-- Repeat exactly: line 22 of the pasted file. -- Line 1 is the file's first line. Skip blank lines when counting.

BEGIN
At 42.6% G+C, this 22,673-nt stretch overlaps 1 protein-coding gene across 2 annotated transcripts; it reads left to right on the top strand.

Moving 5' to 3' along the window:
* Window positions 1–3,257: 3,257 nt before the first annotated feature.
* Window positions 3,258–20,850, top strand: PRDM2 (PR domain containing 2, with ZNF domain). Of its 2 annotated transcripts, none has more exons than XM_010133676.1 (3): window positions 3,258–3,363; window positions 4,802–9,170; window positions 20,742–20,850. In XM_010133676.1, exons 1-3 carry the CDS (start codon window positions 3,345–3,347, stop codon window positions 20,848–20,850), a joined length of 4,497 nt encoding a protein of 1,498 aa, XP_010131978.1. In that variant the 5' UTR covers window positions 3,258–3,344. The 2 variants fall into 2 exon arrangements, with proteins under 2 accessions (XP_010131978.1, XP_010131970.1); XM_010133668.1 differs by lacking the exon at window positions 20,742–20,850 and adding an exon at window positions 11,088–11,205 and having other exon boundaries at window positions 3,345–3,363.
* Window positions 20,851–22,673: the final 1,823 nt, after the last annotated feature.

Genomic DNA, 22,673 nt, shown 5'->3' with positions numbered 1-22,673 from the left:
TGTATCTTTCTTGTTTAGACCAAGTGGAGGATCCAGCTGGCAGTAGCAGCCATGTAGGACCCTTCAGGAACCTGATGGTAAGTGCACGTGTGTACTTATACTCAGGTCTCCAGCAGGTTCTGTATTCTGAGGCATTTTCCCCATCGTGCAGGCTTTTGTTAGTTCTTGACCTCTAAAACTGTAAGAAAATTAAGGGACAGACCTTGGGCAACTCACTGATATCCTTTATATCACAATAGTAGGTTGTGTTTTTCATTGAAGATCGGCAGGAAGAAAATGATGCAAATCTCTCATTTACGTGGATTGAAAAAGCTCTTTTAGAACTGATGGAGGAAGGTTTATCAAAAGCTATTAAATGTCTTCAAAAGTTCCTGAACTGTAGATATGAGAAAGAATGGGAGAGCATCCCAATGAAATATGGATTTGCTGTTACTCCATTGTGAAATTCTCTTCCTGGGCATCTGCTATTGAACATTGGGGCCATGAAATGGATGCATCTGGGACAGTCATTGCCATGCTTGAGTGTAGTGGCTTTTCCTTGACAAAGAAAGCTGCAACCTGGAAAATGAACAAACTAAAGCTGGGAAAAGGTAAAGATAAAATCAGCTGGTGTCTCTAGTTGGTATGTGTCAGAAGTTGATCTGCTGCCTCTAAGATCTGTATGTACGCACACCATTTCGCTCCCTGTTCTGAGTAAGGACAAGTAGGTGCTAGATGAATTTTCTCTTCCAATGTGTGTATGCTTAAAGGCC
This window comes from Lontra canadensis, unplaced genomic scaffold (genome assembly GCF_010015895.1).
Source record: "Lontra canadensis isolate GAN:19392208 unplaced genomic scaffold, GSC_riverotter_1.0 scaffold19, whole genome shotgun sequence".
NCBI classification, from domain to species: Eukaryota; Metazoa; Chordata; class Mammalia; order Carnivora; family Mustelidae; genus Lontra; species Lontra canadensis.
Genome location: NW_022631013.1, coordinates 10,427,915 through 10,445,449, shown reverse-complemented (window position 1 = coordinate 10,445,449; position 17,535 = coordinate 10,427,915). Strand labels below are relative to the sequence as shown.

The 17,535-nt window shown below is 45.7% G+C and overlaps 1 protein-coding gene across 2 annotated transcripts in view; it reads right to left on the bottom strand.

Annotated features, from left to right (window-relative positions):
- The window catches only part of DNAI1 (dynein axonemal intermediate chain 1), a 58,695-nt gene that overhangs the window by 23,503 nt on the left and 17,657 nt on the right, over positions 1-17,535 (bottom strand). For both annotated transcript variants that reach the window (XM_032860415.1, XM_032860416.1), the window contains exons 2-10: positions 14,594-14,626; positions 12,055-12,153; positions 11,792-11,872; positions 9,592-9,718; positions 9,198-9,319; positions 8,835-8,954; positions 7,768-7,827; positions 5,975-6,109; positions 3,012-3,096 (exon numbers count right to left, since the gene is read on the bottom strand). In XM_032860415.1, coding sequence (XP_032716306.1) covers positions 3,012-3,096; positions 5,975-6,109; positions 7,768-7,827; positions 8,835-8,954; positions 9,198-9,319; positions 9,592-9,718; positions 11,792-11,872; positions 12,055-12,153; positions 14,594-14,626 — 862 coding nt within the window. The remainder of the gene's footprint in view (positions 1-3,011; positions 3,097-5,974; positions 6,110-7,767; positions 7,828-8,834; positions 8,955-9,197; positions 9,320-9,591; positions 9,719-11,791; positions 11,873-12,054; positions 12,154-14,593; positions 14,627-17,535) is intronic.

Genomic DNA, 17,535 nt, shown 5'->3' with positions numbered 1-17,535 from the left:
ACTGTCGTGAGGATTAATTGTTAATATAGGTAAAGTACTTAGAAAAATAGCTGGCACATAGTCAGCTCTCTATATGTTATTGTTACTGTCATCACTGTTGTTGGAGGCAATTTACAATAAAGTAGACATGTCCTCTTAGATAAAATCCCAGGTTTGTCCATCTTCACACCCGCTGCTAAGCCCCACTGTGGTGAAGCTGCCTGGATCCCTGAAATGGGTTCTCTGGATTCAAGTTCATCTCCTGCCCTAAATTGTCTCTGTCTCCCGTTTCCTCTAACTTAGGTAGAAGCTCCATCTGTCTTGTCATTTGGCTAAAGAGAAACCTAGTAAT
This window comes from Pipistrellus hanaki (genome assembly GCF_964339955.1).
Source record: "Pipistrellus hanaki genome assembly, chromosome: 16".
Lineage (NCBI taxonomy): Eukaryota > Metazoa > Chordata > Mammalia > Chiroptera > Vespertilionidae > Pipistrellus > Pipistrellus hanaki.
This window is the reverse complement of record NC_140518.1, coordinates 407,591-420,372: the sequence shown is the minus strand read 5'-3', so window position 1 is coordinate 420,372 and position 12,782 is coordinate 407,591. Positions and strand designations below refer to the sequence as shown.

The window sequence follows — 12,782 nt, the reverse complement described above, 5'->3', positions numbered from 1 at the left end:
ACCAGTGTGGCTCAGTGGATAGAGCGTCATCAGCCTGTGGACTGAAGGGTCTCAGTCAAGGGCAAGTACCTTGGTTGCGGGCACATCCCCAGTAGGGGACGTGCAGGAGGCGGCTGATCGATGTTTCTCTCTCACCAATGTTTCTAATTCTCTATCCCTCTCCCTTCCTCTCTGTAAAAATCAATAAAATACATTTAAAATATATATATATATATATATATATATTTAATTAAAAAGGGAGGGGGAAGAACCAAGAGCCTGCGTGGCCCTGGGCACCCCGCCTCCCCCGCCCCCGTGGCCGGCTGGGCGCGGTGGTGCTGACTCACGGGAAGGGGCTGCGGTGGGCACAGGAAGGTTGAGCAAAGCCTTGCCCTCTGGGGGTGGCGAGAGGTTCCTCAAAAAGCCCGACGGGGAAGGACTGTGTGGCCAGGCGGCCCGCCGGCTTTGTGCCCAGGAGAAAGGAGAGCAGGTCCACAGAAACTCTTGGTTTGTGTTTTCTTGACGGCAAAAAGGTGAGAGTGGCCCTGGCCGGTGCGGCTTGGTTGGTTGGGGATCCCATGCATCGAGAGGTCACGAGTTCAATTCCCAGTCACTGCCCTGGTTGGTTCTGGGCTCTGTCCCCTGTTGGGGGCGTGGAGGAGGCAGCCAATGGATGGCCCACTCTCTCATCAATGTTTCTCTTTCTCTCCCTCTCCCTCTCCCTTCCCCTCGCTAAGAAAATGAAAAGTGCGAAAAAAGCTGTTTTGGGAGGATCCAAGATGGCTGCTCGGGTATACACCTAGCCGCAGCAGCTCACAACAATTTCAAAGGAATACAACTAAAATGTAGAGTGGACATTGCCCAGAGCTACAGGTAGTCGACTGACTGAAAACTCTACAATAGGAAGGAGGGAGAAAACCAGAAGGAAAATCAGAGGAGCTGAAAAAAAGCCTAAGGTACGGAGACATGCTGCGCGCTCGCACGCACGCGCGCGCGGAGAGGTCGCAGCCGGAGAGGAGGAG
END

ACCAGTGTGGCTCAGTGGATAGAGCGTCATCAGCCTGTGGACTGAAGGGTCTCAGTCAAGGGCAAGTACCTTGGTTGCGGGCACATCCCCAGTAGGGGACGTGCAGGAGGCGGCTGATCGATGTTTCTCTCTCACCAATGTTTCTAATTCTCTATCCCTCTCCCTTCCTCTCTGTAAAAATCAATAAAATACATTTAAAATATATATATATATATATATATATATTTAATTAAAAAGGGAGGGGGAAGAACCAAGAGCCTGCGTGGCCCTGGGCACCCCGCCTCCCCCGCCCCCGTGGCCGGCTGGGCGCGGTGGTGCTGACTCACGGGAAGGGGCTGCGGTGGGCACAGGAAGGTTGAGCAAAGCCTTGCCCTCTGGGGGTGGCGAGAGGTTCCTCAAAAAGCCCGACGGGGAAGGACTGTGTGGCCAGGCGGCCCGCCGGCTTTGTGCCCAGGAGAAAGGAGAGCAGGTCCACAGAAACTCTTGGTTTGTGTTTTCTTGACGGCAAAAAGGTGAGAGTGGCCCTGGCCGGTGCGGCTTGGTTGGTTGGGGATCCCATGCATCGAGAGGTCACGAGTTCAATTCCCAGTCACTGCCCTGGTTGGTTCTGGGCTCTGTCCCCTGTTGGGGGCGTGGAGGAGGCAGCCAATGGATGGCCCACTCTCTCATCAATGTTTCTCTTTCTCTCCCTCTCCCTCTCCCTTCCCCTCGCTAAGAAAATGAAAAGTGCGAAAAAAGCTGTTTTGGGAGGATCCAAGATGGCTGCTCGGGTATACACCTAGCCGCAGCAGCTCACAACAATTTCAAAGGAATACAACTAAAATGTAGAGTGGACATTGCCCAGAGCTACAGGTAGTCGACTGACTGAAAACTCTACAATAGGAAGGAGGGAGAAAACCAGAAGGAAAATCAGAGGAGCTGAAAAAAAGCCTAAGGTACGGAGACATGCTGCGCGCTCGCACGCACGCGCGCGCGGAGAGGTCGCAGCCGGAGAGGAGGAG